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Trump rejects charges of racism after accusations of 'hate agenda'

US President Donald Trump. Source: EPA

Donald Trump has been accused of making racist comments after calling the majority-black city of Baltimore an 'infested mess'.

US President Donald Trump pushed back on against charges that he was racist and promoting a "hate agenda" to win reelection following his attacks on a prominent black lawmaker and his constituency.

In a series of tweets, Trump on Saturday took aim at Democratic Representative Elijah Cummings, a high-profile critic of his administration whose district covers much of the majority black city of Baltimore, Maryland.

After calling Cummings's district a "rat and rodent infested mess" where no one would choose to live, Trump insisted on Sunday that he was just telling things as they are.

"There is nothing wrong with bringing out the very obvious fact that Congressman Elijah Cummings has done a very poor job for his district and the City of Baltimore," Trump said, without providing evidence to support his claim.

The morning diatribe ignited a storm of criticism, less than two weeks after the House of Representatives condemned Mr Trump for "racist" comments targeting four first-term Democratic congresswomen who are ethnic minorities.

Former vice president Joe Biden - the Democratic frontrunner to challenge Mr Trump in 2020 - called out the president directly on Twitter. 

"It is despicable for you to attack him and the people of Baltimore this way," Mr Biden wrote. "Once again you have proved yourself unfit to hold the office. A President is supposed to lift this nation up. Not tear it down."

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Trump reiterates criticism

Later in the day, he reiterated his criticism of the congressman, calling him "racist" and saying, "His radical 'oversight' is a joke!" -- a reference to Cummings's leadership of the House Oversight Committee, which has launched investigations into Trump administration policies.

Trump's diatribes ignited a storm of criticism and came less than two weeks after the House of Representatives condemned Trump for "racist" comments targeting four first-term Democratic congresswomen who are from ethnic minorities.

Trump's remarks on Cummings and the congresswomen are seen as a calculated but risky appeal, both to the disgruntled white, blue-collar base that helped get him elected in 2016, and to other whites who haven't decided whom to support in next year's elections.

Many in the country see his remarks as blatantly racist. Coming from anyone else, they would certainly spell political doom.

Approval rating surges

Yet after Trump's tweets attacking the four non-white lawmakers known as the "Squad," his approval among Republicans rose five points to 72 percent in a Reuters-Ipsos poll.

One of the lawmakers, Rashida Tlaib, charged Sunday that Trump does not even care about doing things to help the country.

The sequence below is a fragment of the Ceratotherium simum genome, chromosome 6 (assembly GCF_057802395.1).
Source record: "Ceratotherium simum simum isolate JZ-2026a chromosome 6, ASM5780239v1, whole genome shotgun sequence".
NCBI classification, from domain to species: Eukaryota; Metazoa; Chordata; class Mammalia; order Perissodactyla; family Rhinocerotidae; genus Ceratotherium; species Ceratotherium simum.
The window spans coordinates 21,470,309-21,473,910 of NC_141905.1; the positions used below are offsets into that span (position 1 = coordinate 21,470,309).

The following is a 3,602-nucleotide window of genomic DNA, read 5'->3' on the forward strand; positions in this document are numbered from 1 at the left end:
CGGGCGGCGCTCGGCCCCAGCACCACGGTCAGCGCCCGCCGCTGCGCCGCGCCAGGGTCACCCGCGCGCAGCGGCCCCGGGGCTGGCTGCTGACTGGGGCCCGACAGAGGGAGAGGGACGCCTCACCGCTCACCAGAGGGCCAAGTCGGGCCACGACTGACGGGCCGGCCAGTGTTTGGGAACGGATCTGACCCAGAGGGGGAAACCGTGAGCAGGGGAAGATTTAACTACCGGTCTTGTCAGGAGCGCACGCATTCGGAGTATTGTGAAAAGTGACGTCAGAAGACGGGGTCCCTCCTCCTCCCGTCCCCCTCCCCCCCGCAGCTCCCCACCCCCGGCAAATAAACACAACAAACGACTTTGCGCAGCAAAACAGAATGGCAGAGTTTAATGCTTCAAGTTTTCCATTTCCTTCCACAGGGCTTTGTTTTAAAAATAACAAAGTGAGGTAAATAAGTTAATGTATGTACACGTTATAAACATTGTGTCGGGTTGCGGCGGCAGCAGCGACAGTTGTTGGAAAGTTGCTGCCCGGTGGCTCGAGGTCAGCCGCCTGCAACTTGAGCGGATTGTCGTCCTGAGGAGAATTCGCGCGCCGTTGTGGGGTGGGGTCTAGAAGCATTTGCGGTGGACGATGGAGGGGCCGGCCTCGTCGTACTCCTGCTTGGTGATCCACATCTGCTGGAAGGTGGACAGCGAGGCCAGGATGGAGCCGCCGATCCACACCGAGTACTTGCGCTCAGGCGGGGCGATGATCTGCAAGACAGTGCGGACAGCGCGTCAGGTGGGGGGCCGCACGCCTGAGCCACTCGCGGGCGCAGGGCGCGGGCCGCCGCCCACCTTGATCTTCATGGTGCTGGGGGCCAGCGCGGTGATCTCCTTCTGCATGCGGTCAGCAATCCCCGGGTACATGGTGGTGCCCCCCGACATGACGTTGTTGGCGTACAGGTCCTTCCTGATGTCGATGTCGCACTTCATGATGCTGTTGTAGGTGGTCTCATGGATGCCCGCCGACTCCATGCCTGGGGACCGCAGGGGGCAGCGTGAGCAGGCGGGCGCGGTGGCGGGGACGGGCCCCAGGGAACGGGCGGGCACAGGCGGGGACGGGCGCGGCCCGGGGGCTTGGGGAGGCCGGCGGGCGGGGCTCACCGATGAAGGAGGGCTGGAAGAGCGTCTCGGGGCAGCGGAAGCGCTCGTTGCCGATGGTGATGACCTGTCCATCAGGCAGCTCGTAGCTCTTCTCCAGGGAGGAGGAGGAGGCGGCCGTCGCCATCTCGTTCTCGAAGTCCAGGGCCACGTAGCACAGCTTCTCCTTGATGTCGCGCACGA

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"Look, our president has a hate agenda. He doesn't have a policy agenda and that is what he falls down on," Tlaib said on CNN.

In an op-ed piece for The Washington Post late Friday, 148 African Americans who served under former president Barack Obama pledged their support for the four lawmakers "as well as all those currently under attack by President Trump."

Obama, who has rarely spoken out since leaving office in 2017, retweeted the piece on Saturday.

Chief of staff defends Trump says remarks have 'zero to do with race'

Backed by the Democratic leadership in the House of Representatives, Cummings has used his committee to launch investigations into the Trump administration, including its policies on undocumented migrants caught at the border with Mexico.

The president's chief of staff Mick Mulvaney argued Sunday that Trump's attack on the congressman is justified because Cummings had criticized him and said things that were not true.

"I think the president's right to raise that it has absolutely zero to do with race," Mulvaney told Fox News.

But leading Democrats laid into Trump over his latest comments.

"The president is, as he usually is, or often is, disgusting and racist. He makes these charges with no base at all," said Congressman Jerry Nadler, chairman of the House Judiciary Committee.

Nadler said Trump is trying to divert attention from congressional probes into Russian election meddling and obstruction of justice by the president.

Presidential candidate Bernie Sanders reiterated his assertion that Trump is a racist: "That is a disgrace and that is why we're going to defeat this president," he told CNN.

Sanders also said he does not believe Trump's race-based strategy is going to work.

"I think at the end of the day the American people understand that whether you're black, white, whether you're Latino, Asian American, Native American, we need an agenda that works for all of us," said Sanders. 

'I go and fight for my neighbours'

A historic port city of 600,000 people, Baltimore presents a mixed picture, with both handsome and affluent neighbourhoods and large poverty-stricken districts. It has one of the country's highest murder rates. 

Mr Cummings' district is more than 50 per cent black - and the city of Baltimore as a whole more than 60 per cent.

Mr Cummings himself tweeted: "Mr President, I go home to my district daily. Each morning, I wake up, and I go and fight for my neighbours. It is my constitutional duty to conduct oversight of the Executive Branch. But it is my moral duty to fight for my constituents."

As chairman of the House Oversight Committee, Mr Cummings - one of the most prominent African Americans in Congress - has launched investigations into Trump administration policies, including reports of poor treatment at migrant detention centres. 

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